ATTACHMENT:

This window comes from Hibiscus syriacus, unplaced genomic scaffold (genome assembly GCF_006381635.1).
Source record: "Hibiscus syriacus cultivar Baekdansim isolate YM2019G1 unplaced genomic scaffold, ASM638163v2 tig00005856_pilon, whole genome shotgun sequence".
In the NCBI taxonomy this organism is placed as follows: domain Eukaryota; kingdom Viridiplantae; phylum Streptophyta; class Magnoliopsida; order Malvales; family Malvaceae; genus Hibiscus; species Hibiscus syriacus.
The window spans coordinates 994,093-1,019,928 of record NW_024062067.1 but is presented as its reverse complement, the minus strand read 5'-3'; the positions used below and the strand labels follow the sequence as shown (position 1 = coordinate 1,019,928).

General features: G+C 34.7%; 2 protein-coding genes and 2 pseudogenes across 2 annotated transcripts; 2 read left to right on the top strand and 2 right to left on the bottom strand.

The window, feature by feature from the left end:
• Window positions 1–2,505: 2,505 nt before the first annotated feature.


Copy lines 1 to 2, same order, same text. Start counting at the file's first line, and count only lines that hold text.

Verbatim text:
This window comes from Hibiscus syriacus, unplaced genomic scaffold (genome assembly GCF_006381635.1).
Source record: "Hibiscus syriacus cultivar Baekdansim isolate YM2019G1 unplaced genomic scaffold, ASM638163v2 tig00005856_pilon, whole genome shotgun sequence".